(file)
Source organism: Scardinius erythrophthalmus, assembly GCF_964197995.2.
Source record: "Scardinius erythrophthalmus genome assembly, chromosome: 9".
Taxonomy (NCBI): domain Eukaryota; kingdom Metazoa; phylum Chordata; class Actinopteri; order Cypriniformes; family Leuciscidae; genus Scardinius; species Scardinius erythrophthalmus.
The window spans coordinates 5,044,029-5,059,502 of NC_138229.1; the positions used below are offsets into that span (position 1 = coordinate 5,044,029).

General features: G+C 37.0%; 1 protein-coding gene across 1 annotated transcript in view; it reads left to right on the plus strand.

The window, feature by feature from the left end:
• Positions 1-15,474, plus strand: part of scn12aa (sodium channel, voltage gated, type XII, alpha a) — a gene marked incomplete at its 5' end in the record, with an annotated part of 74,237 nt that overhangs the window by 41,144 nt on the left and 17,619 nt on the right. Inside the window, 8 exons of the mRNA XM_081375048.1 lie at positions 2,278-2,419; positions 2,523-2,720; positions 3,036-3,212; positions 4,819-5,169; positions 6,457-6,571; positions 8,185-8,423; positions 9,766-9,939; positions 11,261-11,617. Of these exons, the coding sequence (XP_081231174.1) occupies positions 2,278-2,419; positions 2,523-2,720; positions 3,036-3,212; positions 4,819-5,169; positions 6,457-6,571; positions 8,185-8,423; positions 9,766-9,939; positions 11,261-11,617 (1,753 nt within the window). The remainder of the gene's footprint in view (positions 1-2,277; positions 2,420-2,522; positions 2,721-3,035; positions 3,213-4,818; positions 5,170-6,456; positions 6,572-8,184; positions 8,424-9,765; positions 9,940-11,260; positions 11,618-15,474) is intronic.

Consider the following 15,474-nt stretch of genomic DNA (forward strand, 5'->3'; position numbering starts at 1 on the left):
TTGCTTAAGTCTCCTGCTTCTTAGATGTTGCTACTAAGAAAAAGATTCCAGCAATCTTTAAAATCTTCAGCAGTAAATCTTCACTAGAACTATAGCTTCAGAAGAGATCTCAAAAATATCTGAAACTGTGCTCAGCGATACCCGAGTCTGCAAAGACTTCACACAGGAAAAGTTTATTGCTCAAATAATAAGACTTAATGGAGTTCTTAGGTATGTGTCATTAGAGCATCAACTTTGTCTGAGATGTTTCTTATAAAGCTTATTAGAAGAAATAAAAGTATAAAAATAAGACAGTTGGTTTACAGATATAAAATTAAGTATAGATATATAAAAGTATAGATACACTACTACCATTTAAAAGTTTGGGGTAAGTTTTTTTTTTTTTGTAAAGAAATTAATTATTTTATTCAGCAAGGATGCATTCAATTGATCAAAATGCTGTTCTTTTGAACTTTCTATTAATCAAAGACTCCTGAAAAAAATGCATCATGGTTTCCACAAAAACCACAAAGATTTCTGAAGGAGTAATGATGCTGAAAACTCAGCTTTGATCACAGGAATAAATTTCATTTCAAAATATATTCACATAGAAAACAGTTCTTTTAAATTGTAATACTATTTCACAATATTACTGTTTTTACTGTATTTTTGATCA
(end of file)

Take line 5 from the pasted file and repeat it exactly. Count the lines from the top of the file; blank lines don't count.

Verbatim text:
General features: G+C 37.0%; 1 protein-coding gene across 1 annotated transcript in view; it reads left to right on the plus strand.